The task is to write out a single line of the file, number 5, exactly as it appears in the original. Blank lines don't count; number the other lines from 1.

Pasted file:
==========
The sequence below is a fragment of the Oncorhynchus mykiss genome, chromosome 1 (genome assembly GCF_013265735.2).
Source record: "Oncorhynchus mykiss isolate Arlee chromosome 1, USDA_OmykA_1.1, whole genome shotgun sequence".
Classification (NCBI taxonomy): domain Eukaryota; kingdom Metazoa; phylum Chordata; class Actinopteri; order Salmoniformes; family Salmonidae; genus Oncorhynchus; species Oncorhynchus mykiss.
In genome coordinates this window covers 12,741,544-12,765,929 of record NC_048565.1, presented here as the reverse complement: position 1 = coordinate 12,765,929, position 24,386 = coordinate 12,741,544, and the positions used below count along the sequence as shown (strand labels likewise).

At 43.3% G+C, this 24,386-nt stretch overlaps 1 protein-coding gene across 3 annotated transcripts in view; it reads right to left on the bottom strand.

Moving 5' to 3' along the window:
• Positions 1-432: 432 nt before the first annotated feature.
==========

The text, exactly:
At 43.3% G+C, this 24,386-nt stretch overlaps 1 protein-coding gene across 3 annotated transcripts in view; it reads right to left on the bottom strand.